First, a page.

From Marist Studies
Jump to: navigation, search

21 August 1847 – Bishop Jean-Georges Collomb to Father Victor Poupinel, New Caledonia

Based on the document sent, APM OMM 411 Collomb.

Small leaf of paper, measuring 207x160mm folded to form four written pages, the fourth page carrying an annotation by Poupinel.

Translated by Mary Williamson, June 2011.

[in Poupinel’s handwriting]: New Caledonia 21st August 1847. Bishop Collomb, Bishop of Antiphelles.

Ad majorem Dei gloriam
Dei Genitricis honorem

Aboard the warship “Brillante”, port of Ballade, 21st August 1847.

To the Reverend Procurator General of Missions.
My Reverend Father,
It has pleased our Heavenly Master to induct me early, even before I start the mission, an embarrassment of the sort that I wished, above all, to avoid. Although I do not think there was any fault on my part for which I can be held responsible, the mission in Melanesia suddenly finds itself without any current resources and deeply in debt.
I estimate at twenty thousand francs the actual losses we suffered on 18th and 19th July of this year; but considering the consequences of this loss, at least as it seems to me, I would have preferred to carry a discount of 50,000 francs on a possible future allocation of 80,000 to 100,00 francs.
Mr Marceau in Sydney had put the brig Anonyme at my disposal; I expected to find her at Ballade, but when I arrived here on 29th June, I learned that she had already left on 26th May to go and get fresh supplies in Sydney.
On 16th of this month, she arrived back, but it cost us an advance of £700 sterling or 17,500 francs, the amount of a draft that the Rev. Fr Chaurain felt he could make on our account from the Very Reverend Superior General.
This same Rev. Fr Chaurain [1] gave the procurator’s office in Sydney a bond of £100 sterling or 2,500 francs, advanced by Mr Joubert for the extra expenses incurred by the Anonyme.
Now I have in hand a small supply of provisions that the Anonyme brought for the mission in New Caledonia: the Brillante is lending me and the crew of the Anonyme enough supplies for six months. I cannot tell yet what the sum total of this double debt will be.
The former workman, Br Prosper, is asking me for a written promise to pay his parents the sum of a thousand francs, if this has not yet been paid to them. This was promised to him, in their favour, in December 1844 by Bishop Epalle. Prosper doubts if it has been payed, as his parents have not written to him about it. We are agreed that he will not be able to ask for this money, except in the case where he can provide evidence (either from himself or his parents) that his parents have not yet received it.
As you can see, my Reverend Father, our mission, more than ever, needs the generosity of the central councils for the work of the Propagation of the Faith. I do not need to beg either you or the Very Reverend Father to work zealously to obtain for us sums that are somewhat relative to our needs. These needs will concern you even more when it is a question of coming to the aid of colleagues who have been ill for nearly two years. I cannot wait to be able to relieve their symptoms of the fever or at least improve their conditions. Alas! I fear that the deaths of some of them will precede my arrival at their bedsides.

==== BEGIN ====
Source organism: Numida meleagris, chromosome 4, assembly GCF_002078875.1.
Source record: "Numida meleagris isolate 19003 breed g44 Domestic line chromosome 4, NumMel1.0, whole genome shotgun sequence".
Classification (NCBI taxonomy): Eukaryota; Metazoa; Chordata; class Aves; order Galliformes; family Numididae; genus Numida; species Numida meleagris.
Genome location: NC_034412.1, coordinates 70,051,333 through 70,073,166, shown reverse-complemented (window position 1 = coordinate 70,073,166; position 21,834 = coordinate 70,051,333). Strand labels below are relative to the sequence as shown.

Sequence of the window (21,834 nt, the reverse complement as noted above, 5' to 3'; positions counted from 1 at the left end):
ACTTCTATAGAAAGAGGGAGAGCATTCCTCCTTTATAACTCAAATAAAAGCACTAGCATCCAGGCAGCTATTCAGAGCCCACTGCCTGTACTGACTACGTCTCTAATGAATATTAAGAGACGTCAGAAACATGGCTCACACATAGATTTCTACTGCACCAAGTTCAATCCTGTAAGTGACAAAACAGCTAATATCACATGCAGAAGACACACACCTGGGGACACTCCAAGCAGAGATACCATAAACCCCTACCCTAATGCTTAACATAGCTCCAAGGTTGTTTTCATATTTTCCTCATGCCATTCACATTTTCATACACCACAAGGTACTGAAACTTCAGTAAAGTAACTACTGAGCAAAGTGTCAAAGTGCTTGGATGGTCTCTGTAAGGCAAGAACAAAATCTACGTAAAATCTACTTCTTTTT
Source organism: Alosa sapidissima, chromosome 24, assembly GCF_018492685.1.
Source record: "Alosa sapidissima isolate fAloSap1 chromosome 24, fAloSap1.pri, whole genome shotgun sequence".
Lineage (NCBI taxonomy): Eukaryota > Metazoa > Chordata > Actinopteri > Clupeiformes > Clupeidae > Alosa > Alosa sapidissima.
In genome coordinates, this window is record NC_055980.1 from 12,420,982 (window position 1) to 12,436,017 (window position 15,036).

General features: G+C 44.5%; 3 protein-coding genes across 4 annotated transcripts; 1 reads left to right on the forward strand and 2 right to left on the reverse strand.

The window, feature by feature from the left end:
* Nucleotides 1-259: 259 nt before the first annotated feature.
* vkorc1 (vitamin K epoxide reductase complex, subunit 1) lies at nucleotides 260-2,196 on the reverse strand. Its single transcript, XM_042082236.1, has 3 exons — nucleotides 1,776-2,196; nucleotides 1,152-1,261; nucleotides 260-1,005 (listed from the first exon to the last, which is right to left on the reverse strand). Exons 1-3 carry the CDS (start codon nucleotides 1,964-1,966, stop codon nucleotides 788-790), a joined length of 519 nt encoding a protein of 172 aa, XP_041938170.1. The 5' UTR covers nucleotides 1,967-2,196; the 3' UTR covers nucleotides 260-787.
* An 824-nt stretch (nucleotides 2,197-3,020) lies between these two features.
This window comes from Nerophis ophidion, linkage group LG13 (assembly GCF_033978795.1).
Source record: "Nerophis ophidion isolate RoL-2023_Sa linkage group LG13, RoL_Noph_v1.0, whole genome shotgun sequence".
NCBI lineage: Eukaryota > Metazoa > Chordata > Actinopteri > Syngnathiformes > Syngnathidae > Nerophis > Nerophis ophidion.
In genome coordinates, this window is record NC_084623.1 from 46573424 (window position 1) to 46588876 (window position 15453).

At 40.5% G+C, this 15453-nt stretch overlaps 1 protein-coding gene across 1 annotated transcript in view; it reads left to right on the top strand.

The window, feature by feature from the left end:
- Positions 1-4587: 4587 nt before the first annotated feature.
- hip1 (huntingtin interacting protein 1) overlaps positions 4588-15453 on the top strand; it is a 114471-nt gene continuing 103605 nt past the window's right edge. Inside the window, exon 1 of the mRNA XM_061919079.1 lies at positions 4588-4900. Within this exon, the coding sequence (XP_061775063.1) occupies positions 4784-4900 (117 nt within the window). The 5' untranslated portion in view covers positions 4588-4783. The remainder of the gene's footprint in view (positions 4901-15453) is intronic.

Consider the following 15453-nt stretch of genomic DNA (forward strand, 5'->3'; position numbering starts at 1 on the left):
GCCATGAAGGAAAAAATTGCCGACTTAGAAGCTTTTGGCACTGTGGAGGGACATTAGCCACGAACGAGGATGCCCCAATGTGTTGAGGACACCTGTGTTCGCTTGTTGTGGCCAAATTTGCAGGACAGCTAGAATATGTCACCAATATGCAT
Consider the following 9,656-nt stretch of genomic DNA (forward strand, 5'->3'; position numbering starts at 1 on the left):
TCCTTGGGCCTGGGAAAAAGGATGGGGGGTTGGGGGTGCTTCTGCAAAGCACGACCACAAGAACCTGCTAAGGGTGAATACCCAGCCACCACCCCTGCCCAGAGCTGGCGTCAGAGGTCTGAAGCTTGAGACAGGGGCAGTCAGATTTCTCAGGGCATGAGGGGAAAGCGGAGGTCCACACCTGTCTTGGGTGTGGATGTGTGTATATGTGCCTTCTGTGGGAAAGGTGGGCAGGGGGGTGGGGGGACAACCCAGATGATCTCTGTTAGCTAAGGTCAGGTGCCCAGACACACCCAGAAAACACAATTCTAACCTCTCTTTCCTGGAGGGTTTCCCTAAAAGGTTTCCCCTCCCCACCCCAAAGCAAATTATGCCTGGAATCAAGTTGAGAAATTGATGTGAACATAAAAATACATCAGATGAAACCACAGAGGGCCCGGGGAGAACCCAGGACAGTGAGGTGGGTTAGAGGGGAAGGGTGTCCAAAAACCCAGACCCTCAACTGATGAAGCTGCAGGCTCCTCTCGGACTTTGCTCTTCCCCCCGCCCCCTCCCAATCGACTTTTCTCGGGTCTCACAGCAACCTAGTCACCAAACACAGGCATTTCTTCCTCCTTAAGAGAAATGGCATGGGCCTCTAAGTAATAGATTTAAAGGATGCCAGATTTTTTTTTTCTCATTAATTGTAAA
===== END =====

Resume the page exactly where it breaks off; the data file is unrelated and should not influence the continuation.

You will learn the details of the events in New Caledonia from the extract from my diary, which I am sending to the Very Reverend Father for the two central councils and also more briefly by reading the report signed by the Fathers and myself. [2]. I hope the Rev. Fr will deem it appropriate to present it to the councils.
What a disappointment for Rev. Fr Roudaire who came from Samoa on the corvette to establish himself here! On the subject of this good Father, he informed us that Br Gérard died in Upolu on Holy Thursday, in an atmosphere of deep devotion and, above all, faith in the Holy Virgin.
If my episcopate is such a heavy burden for me, at least the insignia of my office do not weigh as heavily: Bishop without a mitre or a cross. I carry on stripped of everything, not even having another pair of shoes or other underwear, except that lent to me out of charity. Praise the Lord. I am happy with that, I fear only judgement from on High. Pray to him to pardon me, lead me, give me strength and finally save me.
Please give my affectionate greetings to my dear Fr Maîtrepierre, the Rev. Fathers Eymard, Chojlletoon, Colin the elder, Séon and Gérard, [3] my novitiate companion and to all our other dear colleagues: May they all pray for us! May many of them come to join us.
A greeting, in passing, to Mr and Mrs Dercis please: their son is probably in a more tranquil situation than me.
As for you, my dear and Reverend Father, always take good care of yourself, in the interests of our missions;
Ever your affectionate servant in the Lord,
Jean-Georges, Bishop of Antiphelles,
Vicar apostolic of Melanesia and Micronesia.


  1. Etienne Chaurain, Marist missionary, was then Procurator in Sydney (c.f. doc. 648, ∫ 1-5; 649, ∫ 15; 656, ∫ 8)
  2. c.f. doc. 651.
  3. Séon and Gérard are probably Etiénne Séon and Claude Gérard.

Previous Letter List of 1847 Letters Next letter